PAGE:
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Health Indicator Report of Daily Vegetable Consumption

Fruits and vegetables contain essential vitamins, minerals, fiber, and other compounds that may help prevent many chronic diseases. People who eat an adequate amount of fruits and vegetables are likely to have reduced risk of chronic diseases, including stroke and perhaps other cardiovascular diseases, and certain cancers.^1^ Fruits and vegetables also help people achieve and maintain a healthy weight because they are relatively low in energy density.^2^, ^3^ To promote health and prevent chronic diseases, the 2015-2020 Dietary Guidelines for Americans recommend 2.5 cups of vegetables per day for a standard 2,000 calorie diet, with recommendations based on an individual's age, gender, and activity level.^4^ [[br]][[br]] ---- 1. CDC. ''Can eating fruits and vegetables help people to manage their weight?'' (Research to Practice Series No. 1) [Online Access] [][[br]] 2. CDC "Low-Energy-Dense Foods and Weight Management:Cutting Calories WhileControlling Hunger." [] [[br]] 3. World Cancer Research Fund, American Institute for Cancer Research. ''Food, nutrition, physical activity and the prevention of cancer: a global perspective.'' November 2007. [Online Access] [] [[br]] 4. Dietary Guidelines for Americans, 2015-2020. []
Asian adults had the highest rate of consuming vegetables three or more times a day. Native Hawaiians/Pacific Islanders had the lowest rate of consuming vegetables three or more times a day. This view combines two years of data (2017 and 2019) to get reliable estimates. Note the total for the state refers to two years of combined data.

Vegetables Consumed Three or More Times Per Day by Race, Utah Adults Aged 18+, 2017 & 2019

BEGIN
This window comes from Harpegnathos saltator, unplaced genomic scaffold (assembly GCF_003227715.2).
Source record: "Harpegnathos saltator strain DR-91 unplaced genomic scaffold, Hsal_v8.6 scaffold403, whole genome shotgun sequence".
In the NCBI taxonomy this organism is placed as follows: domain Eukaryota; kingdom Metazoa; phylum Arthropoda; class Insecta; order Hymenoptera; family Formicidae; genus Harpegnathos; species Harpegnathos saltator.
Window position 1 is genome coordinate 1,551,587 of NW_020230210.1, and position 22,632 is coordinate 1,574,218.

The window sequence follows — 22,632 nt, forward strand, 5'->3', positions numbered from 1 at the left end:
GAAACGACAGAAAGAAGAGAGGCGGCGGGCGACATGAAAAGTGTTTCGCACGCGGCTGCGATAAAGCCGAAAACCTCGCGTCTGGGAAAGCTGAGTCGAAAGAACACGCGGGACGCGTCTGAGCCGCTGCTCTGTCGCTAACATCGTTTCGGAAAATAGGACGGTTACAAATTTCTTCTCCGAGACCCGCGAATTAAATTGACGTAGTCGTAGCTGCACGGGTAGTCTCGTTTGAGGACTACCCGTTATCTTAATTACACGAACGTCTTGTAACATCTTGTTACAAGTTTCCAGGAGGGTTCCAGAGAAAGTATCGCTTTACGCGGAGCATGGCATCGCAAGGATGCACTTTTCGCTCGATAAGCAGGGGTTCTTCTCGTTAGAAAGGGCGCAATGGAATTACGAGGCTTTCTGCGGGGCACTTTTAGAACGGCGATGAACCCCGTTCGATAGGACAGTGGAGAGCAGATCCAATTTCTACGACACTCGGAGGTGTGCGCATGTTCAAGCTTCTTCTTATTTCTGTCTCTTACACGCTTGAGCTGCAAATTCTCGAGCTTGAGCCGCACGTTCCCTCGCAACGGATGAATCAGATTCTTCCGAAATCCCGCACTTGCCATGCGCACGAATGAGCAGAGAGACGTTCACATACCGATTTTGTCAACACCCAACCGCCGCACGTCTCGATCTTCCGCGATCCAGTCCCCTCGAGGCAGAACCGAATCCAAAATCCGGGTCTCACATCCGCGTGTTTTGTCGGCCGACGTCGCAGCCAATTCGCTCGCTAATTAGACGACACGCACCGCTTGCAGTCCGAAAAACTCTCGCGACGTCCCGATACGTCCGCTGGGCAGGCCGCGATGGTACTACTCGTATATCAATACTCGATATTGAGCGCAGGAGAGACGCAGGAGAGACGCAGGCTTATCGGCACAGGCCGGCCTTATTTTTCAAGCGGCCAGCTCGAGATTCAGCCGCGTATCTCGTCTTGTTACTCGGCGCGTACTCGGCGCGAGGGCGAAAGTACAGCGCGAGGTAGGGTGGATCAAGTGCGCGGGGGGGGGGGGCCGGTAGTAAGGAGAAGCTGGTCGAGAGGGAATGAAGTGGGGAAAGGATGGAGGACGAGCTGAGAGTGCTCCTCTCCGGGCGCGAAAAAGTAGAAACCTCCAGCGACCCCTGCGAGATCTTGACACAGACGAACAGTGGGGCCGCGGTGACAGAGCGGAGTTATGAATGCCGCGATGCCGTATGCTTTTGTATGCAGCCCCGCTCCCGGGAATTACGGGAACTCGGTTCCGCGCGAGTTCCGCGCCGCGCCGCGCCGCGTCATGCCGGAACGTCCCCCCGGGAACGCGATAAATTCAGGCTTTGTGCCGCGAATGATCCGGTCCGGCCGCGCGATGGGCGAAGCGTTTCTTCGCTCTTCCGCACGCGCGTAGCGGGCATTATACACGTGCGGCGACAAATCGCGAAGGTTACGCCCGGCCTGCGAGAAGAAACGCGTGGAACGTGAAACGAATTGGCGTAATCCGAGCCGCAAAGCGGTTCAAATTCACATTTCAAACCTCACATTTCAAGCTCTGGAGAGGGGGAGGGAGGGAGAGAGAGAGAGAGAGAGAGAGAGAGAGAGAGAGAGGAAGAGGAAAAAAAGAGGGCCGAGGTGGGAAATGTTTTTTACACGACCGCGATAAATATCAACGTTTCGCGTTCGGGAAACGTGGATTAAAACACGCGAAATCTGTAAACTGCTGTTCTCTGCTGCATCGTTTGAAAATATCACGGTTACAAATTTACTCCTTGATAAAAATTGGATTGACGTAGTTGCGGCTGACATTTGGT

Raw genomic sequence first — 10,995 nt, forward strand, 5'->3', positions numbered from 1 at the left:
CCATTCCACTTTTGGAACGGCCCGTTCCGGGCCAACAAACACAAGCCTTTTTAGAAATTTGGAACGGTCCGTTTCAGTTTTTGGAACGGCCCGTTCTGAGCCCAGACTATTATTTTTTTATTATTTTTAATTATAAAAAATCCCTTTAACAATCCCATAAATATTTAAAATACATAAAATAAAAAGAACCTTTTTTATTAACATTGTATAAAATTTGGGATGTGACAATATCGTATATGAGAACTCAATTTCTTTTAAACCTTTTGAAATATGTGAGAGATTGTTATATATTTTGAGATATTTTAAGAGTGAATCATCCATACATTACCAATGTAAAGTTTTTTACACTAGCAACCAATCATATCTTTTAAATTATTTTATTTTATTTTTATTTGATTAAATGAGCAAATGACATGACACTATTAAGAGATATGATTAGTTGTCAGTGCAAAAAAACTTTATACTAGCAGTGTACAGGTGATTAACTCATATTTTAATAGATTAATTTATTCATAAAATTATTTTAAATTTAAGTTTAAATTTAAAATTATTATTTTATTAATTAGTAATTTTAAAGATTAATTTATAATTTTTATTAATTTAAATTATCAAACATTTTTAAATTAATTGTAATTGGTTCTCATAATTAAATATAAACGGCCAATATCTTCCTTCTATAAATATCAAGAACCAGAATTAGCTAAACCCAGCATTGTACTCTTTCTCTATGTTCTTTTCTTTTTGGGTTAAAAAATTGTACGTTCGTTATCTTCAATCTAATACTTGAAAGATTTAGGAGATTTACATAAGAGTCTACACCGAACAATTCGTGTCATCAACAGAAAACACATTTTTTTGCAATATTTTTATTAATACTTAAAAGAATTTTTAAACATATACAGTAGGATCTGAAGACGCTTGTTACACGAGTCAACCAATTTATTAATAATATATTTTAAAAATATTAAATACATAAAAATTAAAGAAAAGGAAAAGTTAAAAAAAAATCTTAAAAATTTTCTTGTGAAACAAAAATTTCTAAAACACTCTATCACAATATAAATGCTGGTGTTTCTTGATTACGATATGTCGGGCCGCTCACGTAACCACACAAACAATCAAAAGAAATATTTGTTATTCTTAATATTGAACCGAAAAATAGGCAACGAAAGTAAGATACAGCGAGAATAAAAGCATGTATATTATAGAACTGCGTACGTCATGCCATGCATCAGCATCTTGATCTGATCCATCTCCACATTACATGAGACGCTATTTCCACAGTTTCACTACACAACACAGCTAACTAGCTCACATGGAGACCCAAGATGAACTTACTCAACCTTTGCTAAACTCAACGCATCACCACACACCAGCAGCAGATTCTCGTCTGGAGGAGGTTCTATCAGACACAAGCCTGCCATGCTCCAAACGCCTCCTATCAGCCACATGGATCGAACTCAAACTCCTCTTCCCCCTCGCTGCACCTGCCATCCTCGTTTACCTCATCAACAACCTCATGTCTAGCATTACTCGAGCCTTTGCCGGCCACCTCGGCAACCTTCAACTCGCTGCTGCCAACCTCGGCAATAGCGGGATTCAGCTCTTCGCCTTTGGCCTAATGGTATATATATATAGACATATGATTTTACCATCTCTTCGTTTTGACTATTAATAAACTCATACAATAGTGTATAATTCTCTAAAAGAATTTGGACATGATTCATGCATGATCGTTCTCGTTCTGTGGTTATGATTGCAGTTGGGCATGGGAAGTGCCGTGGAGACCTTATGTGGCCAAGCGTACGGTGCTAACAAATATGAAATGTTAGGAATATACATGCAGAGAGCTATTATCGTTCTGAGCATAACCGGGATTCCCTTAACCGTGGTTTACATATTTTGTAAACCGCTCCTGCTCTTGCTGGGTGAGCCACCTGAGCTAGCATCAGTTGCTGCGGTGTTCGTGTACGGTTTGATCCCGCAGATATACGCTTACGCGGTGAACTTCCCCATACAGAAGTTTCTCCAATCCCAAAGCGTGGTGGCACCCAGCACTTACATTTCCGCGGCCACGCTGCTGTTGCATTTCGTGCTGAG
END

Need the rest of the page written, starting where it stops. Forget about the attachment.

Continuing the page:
Age-adjusted to U.S. 2000 standard population based on 3 age groups: 18-34, 35-49, and 50+. The data for this indicator are collected only in odd years. This view combines two years of data to get reliable estimates. Note the total for the state refers to two years of combined data. Other indicators for vegetable consumption may have sufficient data for reliable estimates with one year of data.

Data Source

Utah Data: Behavioral Risk Factor Surveillance System, Office of Public Health Assessment, Utah Department of Health

Data Interpretation Issues

Vegetable questions were revised in 2011, so results cannot be compared with years prior to 2011. To reduce bias and more accurately represent population data, the BRFSS has changed survey methodology. In 2010, it began conducting surveys by cellular phone in addition to landline phones. It also adopted "iterative proportional fitting" (raking) as its weighting method. More details about these changes can be found at: [].


The percentage of adults who reported consuming vegetables at least three times a day in the past month.


The number of survey respondents who reported consuming vegetables at least three times a day in the past month.


The total number of survey respondents.

Healthy People Objective NWS-15:

Increase the variety and contribution of vegetables to the diets of the population aged 2 years and older
U.S. Target: Not applicable, see subobjectives in this category

Other Objectives

Increase the proportion of persons aged 18 years and older who consume vegetables at least three times a day. [[br]] '''Utah Target:''' 18%[[br]] [[br]] ====Healthy People Objective NWS-15 subobjectives:==== *{{style color:#003366 NWS-15.1:}} Increase the contribution of total vegetables to the diets of the population aged 2 years and older[[br]] '''U.S. Target:''' 1.16 cup equivalent per 1,000 calories *{{style color:#003366 NWS-15.2:}} Increase the contribution of dark green vegetables, red and orange vegetables, and beans and peas to the diets of the population aged 2 years and older[[br]] '''U.S. Target:''' 0.53 cup equivalent per 1,000 calories

How Are We Doing?

Only 12.5% of Utah adults in 2019 reported eating vegetables three or more times a day in the past month (age-adjusted rate).

How Do We Compare With the U.S.?

The percentage of adults consuming three servings of vegetables per day has remained fairly constant, both for Utah (12.5% of adults) and the U.S. (14.6% of adults).

What Is Being Done?